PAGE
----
Sex Addicts

Amy Hendel Health Guide
  • David Duchovny...Billy Bob Thornton...Michael Douglas...Eric Benet (Halle Berry's husband)....and recently Christie Brinkley's husband.....all have been labeled with the terms, "sex addict" or "porno addict."  Is this a true disorder?  Some psudoescientific label created to protect mostly men from unacceptable actions??  Here's the scoop.

     

    Sex addiction can vary widely in terms of the person's actions.  Sometimes a sex addict has trouble with a singular behavior; sometimes with many.  It may have started with addiction to masturbation, pornography (printed or internet based) or relationships, but over the years, it progresses to increasingly dangerous behaviors that tend to be impulsive and compulsive in nature.  The essence of the problem is that the addict feels "out of control and powerless."  He may wish to stop..and can't.  The problem ultimately becomes unmanageable with huge consequences: lost relationships, serious difficulties at work, arrests, financial problems, a loss of interest in anything not sexual, low self esteem, extreme dispair.

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    If you think about it -  sexual preoccupation takes lot of energy.  As this "energy drive" increases - you'll typically see them involved in rituals like flirting, endlessly searching the internet for porn, driving and "searching for the next conquest" and then ultimately feeling out of control - ashamed - filled with confusion and hopelessness.

     

    Now I know there are those out there saying, "Give me a break - we should feel sorry for them? Call this an illness? Actually offer help-support-even forgiveness?  This is such a narcissistic behavior - OK, call it disease - but seriously....they are hurting people all around them while having a grand time!!"  And some clinicians, who dispute the diagnosis because of the word "addiction" in it - say there's an additional problem with the diagnosis.  When we talk about pure addictions, it means "dependence on external substances...increasing tolerance for the substance...withdrawal when it's removed."  They feel this condition does not quite meet those stipulations.  Furthermore, they feel if you start saying sex addict - you'll also be able to say "sleep addict, eating addict, even breathing addict."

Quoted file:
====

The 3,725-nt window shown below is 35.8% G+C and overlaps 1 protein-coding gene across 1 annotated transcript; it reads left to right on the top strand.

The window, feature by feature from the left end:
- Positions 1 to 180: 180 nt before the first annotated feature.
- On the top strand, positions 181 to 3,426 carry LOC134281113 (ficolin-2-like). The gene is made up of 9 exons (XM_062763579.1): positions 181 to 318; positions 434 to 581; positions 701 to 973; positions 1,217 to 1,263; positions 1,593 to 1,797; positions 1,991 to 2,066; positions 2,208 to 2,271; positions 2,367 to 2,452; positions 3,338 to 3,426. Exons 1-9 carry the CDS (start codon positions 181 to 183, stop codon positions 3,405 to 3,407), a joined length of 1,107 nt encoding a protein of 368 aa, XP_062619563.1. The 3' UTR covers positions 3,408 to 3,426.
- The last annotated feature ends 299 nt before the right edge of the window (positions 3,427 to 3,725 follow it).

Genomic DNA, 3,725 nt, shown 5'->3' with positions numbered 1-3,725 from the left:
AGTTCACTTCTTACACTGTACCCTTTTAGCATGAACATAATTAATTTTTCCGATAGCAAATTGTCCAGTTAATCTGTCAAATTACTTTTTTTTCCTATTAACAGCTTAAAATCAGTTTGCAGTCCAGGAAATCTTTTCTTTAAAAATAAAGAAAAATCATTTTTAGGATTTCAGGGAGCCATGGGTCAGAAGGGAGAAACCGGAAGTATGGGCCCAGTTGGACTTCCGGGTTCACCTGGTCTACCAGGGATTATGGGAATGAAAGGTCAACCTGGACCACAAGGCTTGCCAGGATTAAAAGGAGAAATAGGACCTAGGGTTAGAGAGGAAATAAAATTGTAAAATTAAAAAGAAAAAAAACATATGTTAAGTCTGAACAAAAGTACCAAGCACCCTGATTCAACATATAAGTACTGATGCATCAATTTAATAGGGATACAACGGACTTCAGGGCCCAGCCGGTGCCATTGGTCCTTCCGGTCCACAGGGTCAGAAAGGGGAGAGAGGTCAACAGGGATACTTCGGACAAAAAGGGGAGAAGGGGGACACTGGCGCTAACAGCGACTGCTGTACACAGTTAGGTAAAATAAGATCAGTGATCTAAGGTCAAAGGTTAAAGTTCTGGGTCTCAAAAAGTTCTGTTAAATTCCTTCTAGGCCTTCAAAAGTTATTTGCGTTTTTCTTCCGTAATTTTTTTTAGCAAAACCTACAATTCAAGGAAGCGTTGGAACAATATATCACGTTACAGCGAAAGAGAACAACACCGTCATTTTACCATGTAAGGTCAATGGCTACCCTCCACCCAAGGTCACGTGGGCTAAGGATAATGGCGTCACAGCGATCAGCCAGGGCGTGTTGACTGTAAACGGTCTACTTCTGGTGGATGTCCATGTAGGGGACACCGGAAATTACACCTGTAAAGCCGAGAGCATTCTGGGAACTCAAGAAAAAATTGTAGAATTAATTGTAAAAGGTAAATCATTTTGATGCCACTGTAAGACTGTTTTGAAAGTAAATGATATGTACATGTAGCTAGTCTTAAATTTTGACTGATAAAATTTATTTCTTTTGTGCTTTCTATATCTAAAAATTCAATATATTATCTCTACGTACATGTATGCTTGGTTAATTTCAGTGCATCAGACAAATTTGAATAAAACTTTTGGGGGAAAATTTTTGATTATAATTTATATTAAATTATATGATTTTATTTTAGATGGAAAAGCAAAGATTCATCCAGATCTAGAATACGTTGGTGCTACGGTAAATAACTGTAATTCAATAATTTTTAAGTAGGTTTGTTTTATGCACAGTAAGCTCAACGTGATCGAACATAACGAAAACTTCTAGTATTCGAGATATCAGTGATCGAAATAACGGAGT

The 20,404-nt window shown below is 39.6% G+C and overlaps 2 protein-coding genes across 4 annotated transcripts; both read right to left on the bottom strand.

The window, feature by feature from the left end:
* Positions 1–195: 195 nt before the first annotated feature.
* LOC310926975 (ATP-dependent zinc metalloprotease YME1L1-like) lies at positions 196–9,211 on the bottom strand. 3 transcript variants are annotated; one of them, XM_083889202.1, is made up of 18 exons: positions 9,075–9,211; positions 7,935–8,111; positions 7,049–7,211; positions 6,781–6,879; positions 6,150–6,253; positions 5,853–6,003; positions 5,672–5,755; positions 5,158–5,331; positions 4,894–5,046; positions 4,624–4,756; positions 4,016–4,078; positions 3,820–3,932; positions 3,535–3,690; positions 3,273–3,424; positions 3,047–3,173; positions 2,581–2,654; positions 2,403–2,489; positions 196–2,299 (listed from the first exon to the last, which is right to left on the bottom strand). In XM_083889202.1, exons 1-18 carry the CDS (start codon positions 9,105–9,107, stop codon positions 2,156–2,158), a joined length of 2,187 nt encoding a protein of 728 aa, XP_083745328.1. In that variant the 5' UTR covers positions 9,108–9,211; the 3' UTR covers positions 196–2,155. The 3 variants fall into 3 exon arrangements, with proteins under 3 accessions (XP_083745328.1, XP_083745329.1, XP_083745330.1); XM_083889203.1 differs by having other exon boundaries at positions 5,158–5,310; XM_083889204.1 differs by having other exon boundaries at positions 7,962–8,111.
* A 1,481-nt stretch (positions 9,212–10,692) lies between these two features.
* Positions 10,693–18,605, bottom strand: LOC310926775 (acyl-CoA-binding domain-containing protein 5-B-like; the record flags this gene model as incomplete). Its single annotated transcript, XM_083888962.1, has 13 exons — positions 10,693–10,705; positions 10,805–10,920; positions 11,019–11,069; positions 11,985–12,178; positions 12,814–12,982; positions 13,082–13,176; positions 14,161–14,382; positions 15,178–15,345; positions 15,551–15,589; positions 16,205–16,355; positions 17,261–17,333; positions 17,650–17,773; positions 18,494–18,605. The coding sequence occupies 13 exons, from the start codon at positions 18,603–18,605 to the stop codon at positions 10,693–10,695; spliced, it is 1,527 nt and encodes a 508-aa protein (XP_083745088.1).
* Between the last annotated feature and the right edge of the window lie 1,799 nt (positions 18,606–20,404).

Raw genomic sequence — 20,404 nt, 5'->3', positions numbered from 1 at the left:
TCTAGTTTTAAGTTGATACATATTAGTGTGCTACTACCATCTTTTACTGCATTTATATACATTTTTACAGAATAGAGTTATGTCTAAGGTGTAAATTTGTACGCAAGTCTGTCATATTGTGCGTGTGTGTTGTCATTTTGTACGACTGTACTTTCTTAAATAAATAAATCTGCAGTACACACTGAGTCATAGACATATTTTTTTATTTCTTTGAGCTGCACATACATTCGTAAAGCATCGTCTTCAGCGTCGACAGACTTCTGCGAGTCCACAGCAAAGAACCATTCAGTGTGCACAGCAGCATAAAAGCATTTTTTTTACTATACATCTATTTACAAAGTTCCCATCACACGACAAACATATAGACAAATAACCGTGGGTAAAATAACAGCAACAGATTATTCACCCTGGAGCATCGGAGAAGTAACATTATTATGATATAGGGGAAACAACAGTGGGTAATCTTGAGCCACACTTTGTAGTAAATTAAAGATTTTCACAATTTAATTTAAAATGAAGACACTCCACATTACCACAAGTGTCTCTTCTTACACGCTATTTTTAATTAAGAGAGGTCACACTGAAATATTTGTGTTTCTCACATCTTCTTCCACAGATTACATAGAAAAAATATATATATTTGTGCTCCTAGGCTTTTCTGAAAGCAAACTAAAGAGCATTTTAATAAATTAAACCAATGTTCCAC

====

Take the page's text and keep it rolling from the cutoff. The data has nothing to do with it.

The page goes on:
OK, so let's agree that there's a disagreement about the diagnostic label - the fact remains there is a behavior pattern out there that is causing the person and those around him - pain, anguish, physical and mental deterioration.  The family really suffers from this one.  So experts feel there is a dual responsibility here - to treat the patient and the family with extreme compassion.  The patient will usually admit (in the words of Eric Benet) that "through a series of emotional events, troubles, challenges I made some really, really, really stupid, painful mistakes."

     

    Ask the average person what they think about this lastest star's behavior and the label "sex addict' and they are likely to say - "Jeez, we over-medicalize everything."  The reality is that this diagnosis has been taken seriously enough over the years and there are clinics and rehab centers, as well as a 12-step program to help these individuals gain back control of their lives and reduce the compulsion.  These facilities and the program also offer therapy for family members including de-briefing and processing techniques, as well as comprehensive support systems.

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    Of course the goal of treatment, unlike drug or alcohol treatment, which seeks to terminate the relationship with the substance, is to simply terminate the compulsive behavior.  The patient is often asked to engage in a 60-90 day abstinence from sexual behavior.  The treatment can then focus on what emotional cues might have stinulated the behavior.  Some people need to go through an in-patient situation, while others are successful with an outpatient approach, which can include the 12-step program, cognitive-behavioral therapy, interpersonal therapy (getting rid of emotional baggage), group therapy (so you talk to others with similar problems).  Researchers are also looking at anti-depressants as a possible adjuvant therapy.

     

    To bottom line it - the addict has to believe he is really in trouble, at rock bottom, ready to lose it all.  For me, I'm not sure love could conquer all, if I were faced with my husband having this problem.  I still grapple with the simple - what if my husband cheated once -  this is so way over the top for me.  I suppose it would take me having to actually face the situation - to know what I would personally do.

     

    How about you????

     

Published On: September 04, 2008